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In “Central Intelligence,” there’s a kitchen brawl between a man with a butcher knife and another wielding a banana. The man with the banana comes out on top. I adore situations like this, where the film appears to be saying, “This is the kind of movie I enjoy—the kind where a banana can be used to kill a man. Enjoy.” You, too, do.
The film is a buddy-action comedy in the spirit of “The In-Laws” and “Midnight Run,” with a dash of 1930s slapstick thrown in for good measure. Calvin Joyner, played by Kevin Hart, is a deadpan worrywart who was chosen “Most Likely to Succeed” in high school. He has a wonderful job and a lovely wife, yet he still considers himself a failure.
Dwayne Johnson plays Robert Weirdicht, aka Bob Stone, a bullied obese boy who grew up to become a muscular CIA operative but still wears a fanny pack and can’t stop talking about “Sixteen Candles.” Bob is six-foot-four and built like an action figure, which comes in useful when he has to fight a nunchaku-wielding assassin on a motorcycle or pirouette across a war zone flinging miniature explosives from his fanny pack like Bugs Bunny as Brünnhilde strewing flower petals in her wake. Also, you must try to play this Which Central Intelligence Character Are You quiz.
Which Central Intelligence Character Are You?
On the eve of their 20th high school reunion, Bob claims he just wants to hang out with Calvin, the only man in high school who was ever good to him. He’s a rogue spy accused of murdering his partner and treason, and he needs Calvin’s accounting skills to foil a terrorist plot and clear his name. His admiration for Calvin, on the other hand, is genuine. He adores Calvin in the same way that small children adore superheroes. He is revered. I adore him.
He informs Calvin that he requires his assistance and inquires whether he is out or in. Calvin claims he won’t be there. Bob says he’s in, and that he’s always been in. Calvin is curious as to why Bob asked him if he was in or out if he was usually in. Bob claims he did so because he wanted to experience the pride and excitement of hearing Calvin declare he’s in. “I’m not interested,” Calvin says. “I’m not in,” he repeats repeatedly throughout the film. He screams it as Bob pushes him in a mail cart through a hail of bullets, imploring him to relax and that everything will be alright. This is their connection.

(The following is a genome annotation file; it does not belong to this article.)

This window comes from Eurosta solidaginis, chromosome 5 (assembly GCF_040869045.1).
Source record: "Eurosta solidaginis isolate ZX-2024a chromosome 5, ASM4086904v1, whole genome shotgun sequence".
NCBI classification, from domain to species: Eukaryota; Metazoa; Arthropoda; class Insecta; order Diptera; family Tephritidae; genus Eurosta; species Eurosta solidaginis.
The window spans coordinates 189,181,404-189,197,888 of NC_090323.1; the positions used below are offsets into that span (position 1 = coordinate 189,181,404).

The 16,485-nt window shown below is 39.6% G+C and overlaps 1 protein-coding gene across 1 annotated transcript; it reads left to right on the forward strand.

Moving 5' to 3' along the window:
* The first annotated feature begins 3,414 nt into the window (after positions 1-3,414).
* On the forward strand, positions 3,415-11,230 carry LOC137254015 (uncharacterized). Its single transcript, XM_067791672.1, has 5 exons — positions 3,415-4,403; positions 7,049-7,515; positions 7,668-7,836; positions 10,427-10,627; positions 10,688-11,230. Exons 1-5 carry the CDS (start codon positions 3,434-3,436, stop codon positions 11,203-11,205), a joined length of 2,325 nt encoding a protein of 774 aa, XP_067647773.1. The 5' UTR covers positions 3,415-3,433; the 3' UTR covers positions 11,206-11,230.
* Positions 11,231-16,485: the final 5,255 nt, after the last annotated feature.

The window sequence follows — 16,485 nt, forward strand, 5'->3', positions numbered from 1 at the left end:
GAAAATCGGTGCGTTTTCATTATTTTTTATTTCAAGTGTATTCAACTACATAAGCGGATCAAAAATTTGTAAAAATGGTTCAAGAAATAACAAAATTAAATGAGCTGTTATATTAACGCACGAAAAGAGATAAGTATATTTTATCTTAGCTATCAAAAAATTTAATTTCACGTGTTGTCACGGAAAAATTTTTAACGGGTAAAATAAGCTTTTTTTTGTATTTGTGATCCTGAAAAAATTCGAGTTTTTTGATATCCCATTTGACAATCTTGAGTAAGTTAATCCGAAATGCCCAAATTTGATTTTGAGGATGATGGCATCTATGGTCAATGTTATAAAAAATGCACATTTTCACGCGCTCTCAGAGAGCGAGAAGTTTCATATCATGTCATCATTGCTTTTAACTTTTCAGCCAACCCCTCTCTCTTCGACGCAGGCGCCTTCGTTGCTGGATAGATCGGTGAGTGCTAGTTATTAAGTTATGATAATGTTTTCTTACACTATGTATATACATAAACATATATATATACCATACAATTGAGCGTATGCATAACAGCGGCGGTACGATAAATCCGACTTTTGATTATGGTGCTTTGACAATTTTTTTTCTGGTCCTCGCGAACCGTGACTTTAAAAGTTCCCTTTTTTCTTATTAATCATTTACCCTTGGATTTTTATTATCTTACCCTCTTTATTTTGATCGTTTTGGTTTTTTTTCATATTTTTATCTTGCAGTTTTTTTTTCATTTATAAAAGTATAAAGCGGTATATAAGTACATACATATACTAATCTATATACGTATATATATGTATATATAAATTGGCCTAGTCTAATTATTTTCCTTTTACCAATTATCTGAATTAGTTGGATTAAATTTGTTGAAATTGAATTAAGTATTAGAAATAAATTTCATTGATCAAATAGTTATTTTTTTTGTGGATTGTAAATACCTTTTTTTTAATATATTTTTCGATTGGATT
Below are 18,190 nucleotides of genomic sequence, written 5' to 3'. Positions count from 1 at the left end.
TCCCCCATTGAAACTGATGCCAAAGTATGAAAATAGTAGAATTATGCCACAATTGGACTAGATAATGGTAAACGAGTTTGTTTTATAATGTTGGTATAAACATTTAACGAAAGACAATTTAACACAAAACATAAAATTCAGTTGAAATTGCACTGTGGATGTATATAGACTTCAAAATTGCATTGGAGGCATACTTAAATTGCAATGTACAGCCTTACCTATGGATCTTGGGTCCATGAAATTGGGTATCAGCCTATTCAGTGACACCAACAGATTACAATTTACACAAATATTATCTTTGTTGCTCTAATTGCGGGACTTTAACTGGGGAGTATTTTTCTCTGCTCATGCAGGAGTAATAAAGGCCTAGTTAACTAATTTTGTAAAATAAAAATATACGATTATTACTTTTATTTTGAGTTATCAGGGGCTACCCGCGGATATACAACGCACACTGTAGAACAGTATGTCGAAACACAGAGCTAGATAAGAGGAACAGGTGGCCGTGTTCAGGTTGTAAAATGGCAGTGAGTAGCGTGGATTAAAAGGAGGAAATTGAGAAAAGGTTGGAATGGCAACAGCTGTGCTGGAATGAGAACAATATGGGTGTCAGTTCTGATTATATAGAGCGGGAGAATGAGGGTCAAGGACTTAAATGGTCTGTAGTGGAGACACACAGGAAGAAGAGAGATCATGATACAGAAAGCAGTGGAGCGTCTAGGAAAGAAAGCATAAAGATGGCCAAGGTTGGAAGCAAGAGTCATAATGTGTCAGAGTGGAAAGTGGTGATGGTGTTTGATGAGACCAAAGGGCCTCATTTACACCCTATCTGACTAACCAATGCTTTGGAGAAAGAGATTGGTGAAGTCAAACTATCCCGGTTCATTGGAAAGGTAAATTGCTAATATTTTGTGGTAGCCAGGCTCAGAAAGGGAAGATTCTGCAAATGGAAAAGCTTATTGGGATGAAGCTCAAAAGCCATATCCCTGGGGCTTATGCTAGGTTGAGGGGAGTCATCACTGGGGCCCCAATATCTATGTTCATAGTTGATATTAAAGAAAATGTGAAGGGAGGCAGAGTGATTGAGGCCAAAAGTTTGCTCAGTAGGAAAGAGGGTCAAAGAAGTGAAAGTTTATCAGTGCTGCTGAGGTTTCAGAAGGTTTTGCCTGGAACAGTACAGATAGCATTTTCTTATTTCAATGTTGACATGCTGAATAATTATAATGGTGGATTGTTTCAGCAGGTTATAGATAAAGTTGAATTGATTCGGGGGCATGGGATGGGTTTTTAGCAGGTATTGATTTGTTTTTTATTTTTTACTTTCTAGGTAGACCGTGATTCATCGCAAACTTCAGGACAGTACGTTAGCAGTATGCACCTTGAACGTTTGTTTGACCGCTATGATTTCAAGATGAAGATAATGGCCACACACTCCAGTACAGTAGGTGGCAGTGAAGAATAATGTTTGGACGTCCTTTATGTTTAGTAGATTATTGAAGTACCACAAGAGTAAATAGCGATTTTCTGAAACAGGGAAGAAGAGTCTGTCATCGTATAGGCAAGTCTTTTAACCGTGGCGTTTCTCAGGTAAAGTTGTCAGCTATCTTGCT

The best part of this film is that you believe in the connection. In the style of Abbott and Costello, Bob Hope and Bing Crosby, and Gene Wilder and Richard Pryor, Hart and Johnson are a famous comic duo. And they certainly have the silhouettes for it: when the two stand side by side, the genie and the guy who summoned him to have such a large height difference that they become iconic: the genie and the man who summoned him.
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However, the film takes them seriously as characters with crushed hopes and unrealized aspirations, men who feel deeply even if they don’t express it. They squabble, they yell at each other, and they get caught up in tangential debates about things that have nothing to do with the job.
Hart is in the middle of the game. The character played by Matthew Broderick: an emotionally constipated Everyman who sounds like he’s trying to be polite even when he’s yelling about some wacky scheme that Bob has dragged him into. When a burly CIA agent hands him an iPad with photos meant to shock and horrify him, he stares at it for just the appropriate amount of time before responding, “That’s PornHub.”
Calvin’s id is Bob, who lies to him and manipulates him to get him into dangerous situations, but he’s also his conscience, pressing him to be the shining example of bravery and generosity that Bob has always known him to be. Johnson, who has evolved into a bold comic actor as well as a superb action star, gives his greatest performance yet as Bob. Calvin refers to Bob as “Jason Bourne in jorts,” but despite the fact that he can kill a man with anything, including a banana, and has a mysteriously chilly (and chill) quality that makes Calvin wonder if those horrible stories about him are true, he’s a sweetie-pie—a Great Dane puppy bounding through the movie. Nobody in Hollywood has Johnson’s air of decency—he could have played Superman—and it’s cleverly employed here to allow us to like and even root for a man who is as innocently selfish as a toddler, a one-man wrecking crew demanding Calvin’s undivided attention. Bob laments, “I’ll never be like Molly Ringwald.” He truly believes it. And it’s tearing him apart on the inside.